Three miles at around 6% later, I reached Col du Canadel
I’d reached the top of the small lump in the middle of the gradient graph.
Even though it looks small it had been a significant amount of work, which made me start dreading the big last climb coming up. It was at that point that I started worrying about the time, and running out of daylight. I think I had sat for a bit too long in the sunshine.
Speaking to a bloke at the col, I was trying to decide or work out which road I should take for Collobrières. He said he had also ridden from there. He pointed at one road and said that it went to Bormes-les-Mimosas, but I’d already been there so I knew that wasn’t the right road for me. I think he had been trying to warn me about something on the road I eventually took, but I couldn’t really make out what he meant.
The descent from Col du Canadel had lots of gravel on the road. It demanded more concentration and took the edge off my speed, but at least I was happy to be going downhill for a while.
I was glad to be back on a gravel-free road when I reached La Môle. And shortly after that, my route joined a main road which was quite narrow and straight and had fast moving traffic. I wondered if this is what the bloke at the col had been trying to tell me about.
Because of the time worry and the flat terrain, I averaged 19mph over the next 4½ miles. But it was very stressful with the noisy traffic all the way to Cogolin, where my route turned west. Soon, I was glad to be back on the quiet road into the forested hills.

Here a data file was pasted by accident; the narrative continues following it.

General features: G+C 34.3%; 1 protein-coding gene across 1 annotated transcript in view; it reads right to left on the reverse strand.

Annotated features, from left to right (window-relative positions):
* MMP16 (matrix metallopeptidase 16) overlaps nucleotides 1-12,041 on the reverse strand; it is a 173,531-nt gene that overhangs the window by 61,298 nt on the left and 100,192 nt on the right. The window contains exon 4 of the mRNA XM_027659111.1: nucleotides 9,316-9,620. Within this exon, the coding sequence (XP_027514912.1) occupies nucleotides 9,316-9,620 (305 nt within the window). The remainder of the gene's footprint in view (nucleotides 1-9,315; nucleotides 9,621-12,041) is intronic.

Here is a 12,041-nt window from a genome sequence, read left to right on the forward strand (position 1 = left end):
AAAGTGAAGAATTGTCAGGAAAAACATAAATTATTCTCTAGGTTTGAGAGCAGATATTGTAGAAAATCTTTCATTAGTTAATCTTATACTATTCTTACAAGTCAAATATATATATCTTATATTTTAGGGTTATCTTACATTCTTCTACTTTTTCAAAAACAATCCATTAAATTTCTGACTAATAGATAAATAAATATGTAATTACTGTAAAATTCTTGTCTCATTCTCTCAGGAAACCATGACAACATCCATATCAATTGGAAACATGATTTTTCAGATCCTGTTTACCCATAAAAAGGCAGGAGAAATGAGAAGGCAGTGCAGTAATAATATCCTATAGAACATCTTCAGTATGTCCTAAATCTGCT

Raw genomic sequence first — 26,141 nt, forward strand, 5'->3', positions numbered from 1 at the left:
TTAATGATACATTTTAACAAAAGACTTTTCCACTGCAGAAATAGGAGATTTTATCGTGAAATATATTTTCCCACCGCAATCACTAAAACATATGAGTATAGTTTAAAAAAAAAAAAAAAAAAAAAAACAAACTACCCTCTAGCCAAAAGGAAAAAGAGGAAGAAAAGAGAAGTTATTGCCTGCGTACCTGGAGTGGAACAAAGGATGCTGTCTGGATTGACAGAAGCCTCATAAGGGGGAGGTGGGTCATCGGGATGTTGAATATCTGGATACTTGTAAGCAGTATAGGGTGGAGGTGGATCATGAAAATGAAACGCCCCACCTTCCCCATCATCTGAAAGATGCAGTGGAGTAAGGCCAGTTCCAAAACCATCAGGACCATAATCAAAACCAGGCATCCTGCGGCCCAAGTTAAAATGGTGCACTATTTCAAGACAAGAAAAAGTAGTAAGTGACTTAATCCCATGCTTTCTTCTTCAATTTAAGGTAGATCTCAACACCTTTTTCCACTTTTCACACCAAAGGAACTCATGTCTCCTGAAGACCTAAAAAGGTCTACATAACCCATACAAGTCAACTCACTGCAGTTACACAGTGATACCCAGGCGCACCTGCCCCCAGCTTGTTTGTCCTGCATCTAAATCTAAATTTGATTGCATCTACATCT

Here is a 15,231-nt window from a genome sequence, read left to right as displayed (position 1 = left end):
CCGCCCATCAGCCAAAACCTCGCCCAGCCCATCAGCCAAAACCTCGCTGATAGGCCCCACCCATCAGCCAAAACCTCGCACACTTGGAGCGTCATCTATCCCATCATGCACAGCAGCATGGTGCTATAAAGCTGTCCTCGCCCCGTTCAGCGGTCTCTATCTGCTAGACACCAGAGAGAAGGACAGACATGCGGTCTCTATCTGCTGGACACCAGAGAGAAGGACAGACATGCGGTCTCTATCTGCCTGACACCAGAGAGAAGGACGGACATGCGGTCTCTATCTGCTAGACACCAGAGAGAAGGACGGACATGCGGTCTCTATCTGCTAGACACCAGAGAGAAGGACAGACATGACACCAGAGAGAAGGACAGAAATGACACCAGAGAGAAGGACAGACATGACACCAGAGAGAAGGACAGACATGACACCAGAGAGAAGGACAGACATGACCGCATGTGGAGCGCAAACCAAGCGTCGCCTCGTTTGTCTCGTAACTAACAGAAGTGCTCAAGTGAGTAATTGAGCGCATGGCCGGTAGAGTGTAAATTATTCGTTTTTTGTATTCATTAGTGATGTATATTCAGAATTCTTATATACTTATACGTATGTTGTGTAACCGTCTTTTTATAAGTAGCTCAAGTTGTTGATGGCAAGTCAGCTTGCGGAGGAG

The sun was getting lower. But as I climbed into the hills the temperature rose.
I was thinking how all the trees looked nice silhouetted against the setting sun.
They all looked quite trim so I wondered if they’d been topped or something – there was certainly something odd about them. Eventually I realised that they were actually all black even when not in silhouette and then it dawned on me that there had been a forest fire. They were black with charcoal!
Shortly after that, I saw a monument paying tribute to firefighters who had died trying to tackle the blaze.
It said they had died in September 2003. Surely the trees would have grown back in 18 years! I thought to myself.
I found it frustrating not knowing when the last climb would end so I looked on my phone at the route on RideWithGPS and saw that it reached the col about 4 miles from the end. I also saw that there was a period of flat coming up so that was good.
Twenty-five minutes later I had reached the col de Taillude
The sun had finally dropped behind the hills and the light was fading fast. I had my rear light flashing, although there was zero traffic. The ride ended after another five miles of wonderful downhill.
So it had been a lovely sunny, warm, late October ride through the beautiful scenery of le massif des Maures. While it was nice to see the seaside, it’s never that enjoyable riding along coast roads, from my experience at least.
I later discovered that there had been another terrible forest fire here just two months before my ride, on 16th August 2021. It was the biggest fire in France since the previous one here in 2003. So that explains why the trees looked so burnt. More details here